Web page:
Leading to the inevitable and next logical train of thought. Good god in heaven, why?
Over the course of the past 4 years, we have all been witness to the wanton destruction wrought down on the city by what I’ll call the antediluvian, pre-amalgamated mindset of the Ford brothers, Rob and Doug. A low tax, user pay services, car-first approach to local governance that sees red at money spent on anything they don’t attach value to. Clear and pave the roads. Pick up the garbage. Keep the city safe.
But before Rob Ford moved from the fringes of crank councillor, and brother-Doug took part-time off being a private sector magnate to grace City Hall with his presence, Councillor David Shiner represented the height of suburban Toronto reactionism. In his defence, he comes by it by it naturally, as son of former North York politico, Esther ‘Spadiner’ Shiner. Just a couple years ago, in fact, during one of the countless transit plan debates, he stood up and proudly boasted of marching in favour of the Spadina Expressway, back in his anti-flower power days.
Shiner descended on Toronto city wide, flocking down Yonge Street with the Mel Lastman horde, in 1997, resolute nothing should change for the lives of residents in the former municipality with amalgamation. Nothing at all. Nothing whatsoever. Nothing.
He’s pretty much maintained that belief for nearly 4 terms now, willing to sacrifice all but the barest of civic essentials in his pursuit of keeping taxes as low as possible. He sandbagged rookie councillor Mike Layton, back in early 2011, leading the rear-guard action against a long planned Fort York pedestrian and cyclist bridge. “Too fancy”, he called it.
Although later reworked to everyone’s seeming satisfaction, the Fort York bridge incident is a good example of Shiner dual destructiveness. A less than collegial relationship with fellow councillors and an absolute penury of public spirit. If that’s not bad enough – I mean, he isn’t alone in that — fellow Lastman era North Yorker, Councillor Denzil Minnan-Wong has a similar knack for blind-siding his co-workers and openly attacking plans and development of the public realm, over the course of the last term, Shiner has displayed an open disregard for ethical behaviour.
Last October, it was reported that, along with Councillor Giorgio Mammoliti, Shiner was paying below market rent for an apartment leased from a company who does some business with the city. He shrugged off questions, saying he wasn’t exactly sure what the rent was he paid. Mayor Ford, no stranger himself to questions of ethics, stepped up to the councillors’ defence. “It’s a private issue, it’s between them and the landlord,” he said.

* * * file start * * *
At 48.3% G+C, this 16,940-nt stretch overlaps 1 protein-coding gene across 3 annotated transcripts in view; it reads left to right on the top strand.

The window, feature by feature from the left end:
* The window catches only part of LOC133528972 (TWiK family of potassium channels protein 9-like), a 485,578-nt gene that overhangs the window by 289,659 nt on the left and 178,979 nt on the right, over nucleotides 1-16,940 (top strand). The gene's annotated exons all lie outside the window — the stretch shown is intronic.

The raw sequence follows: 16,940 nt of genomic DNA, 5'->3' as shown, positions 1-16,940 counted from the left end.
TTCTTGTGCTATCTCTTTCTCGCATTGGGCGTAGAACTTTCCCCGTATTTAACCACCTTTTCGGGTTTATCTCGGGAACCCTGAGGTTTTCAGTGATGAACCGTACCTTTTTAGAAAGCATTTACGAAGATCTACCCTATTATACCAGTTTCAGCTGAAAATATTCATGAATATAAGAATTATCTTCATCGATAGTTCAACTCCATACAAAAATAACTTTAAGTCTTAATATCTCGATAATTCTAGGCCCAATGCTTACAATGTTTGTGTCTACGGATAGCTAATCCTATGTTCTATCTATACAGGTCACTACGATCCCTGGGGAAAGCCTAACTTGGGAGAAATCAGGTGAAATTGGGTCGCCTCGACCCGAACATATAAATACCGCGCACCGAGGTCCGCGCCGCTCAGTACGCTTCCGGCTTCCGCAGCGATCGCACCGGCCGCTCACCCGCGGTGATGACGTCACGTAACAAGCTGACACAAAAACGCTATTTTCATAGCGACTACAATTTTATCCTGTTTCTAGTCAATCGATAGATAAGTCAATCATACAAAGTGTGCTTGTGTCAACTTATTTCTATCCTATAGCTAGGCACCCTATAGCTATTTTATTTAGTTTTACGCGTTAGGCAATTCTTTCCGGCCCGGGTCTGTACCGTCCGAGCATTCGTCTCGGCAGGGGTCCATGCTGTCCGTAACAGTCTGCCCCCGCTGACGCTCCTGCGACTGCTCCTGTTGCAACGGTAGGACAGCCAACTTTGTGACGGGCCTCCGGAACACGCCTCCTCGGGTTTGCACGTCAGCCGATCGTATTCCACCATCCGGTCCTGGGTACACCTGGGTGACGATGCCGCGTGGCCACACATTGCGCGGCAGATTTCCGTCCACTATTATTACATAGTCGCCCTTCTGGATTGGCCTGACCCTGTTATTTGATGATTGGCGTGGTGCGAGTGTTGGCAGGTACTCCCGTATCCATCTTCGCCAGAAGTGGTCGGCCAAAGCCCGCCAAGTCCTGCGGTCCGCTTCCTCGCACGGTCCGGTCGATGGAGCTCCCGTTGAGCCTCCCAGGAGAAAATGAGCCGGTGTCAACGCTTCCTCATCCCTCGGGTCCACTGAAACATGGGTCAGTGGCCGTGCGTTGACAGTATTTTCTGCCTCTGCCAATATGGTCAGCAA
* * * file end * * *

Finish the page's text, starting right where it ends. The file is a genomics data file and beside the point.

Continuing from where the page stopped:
A few days after that allegation, it was revealed Councillor Shiner worked as a federal lobbyist for a company “… that was competing for millions of dollars in municipal contracts,” Daniel Dale wrote in the Toronto Star.
“It is common for councillors to maintain their private businesses while in office,” according to Dale. “It is also common for councillors to become lobbyists after leaving office. It appears rare, though not illegal, for a councillor to work as a lobbyist while still serving as an elected representative.”
Nothing illegal but most certainly in an ethical grey zone. As Guy Giorno, a lawyer and ‘an expert in lobbyist legislation’ said in the article: “Nothing in the law prohibits a municipal politician from holding another job, even if that job is to lobby another level of government. However, given the fact that councillors in Toronto receive full-time pay, it is legitimate to question why they should hold second jobs.”
It’s bad optics, to say the least and does raise concerns just how much time Councillor Shiner dedicates to representing the interests of those who elected him to public office. Who does he work for, himself or for the residents of Ward 24?
Perhaps most egregious of David Shiner’s questionable behaviour during the past 4 years is his continued support of Mayor Ford. Last November, he was the only non-Ford on city council to vote against stripping the mayor of most of his powers in light of the admission of crack use. Shiner was adamant in his tepid support of the mayor, insisting he’d “done a reasonable job.”
While the focus of the 2014 municipal campaign has been on the unsuitability of Rob Ford to continue leading this city, the dynamics at City Hall won’t change significantly if his enablers, and David Shiner has been among his most ardent enablers, are returned to office. He remains a throwback to an earlier time, one that is no longer up to the task of running a city of this size, this complexity and in need of adapting to the 21st-century. As much as Toronto has to move beyond the Fords come October 27th, Shiner time must also be relegated to a thing of the past.
— hopefully submitted by Cityslikr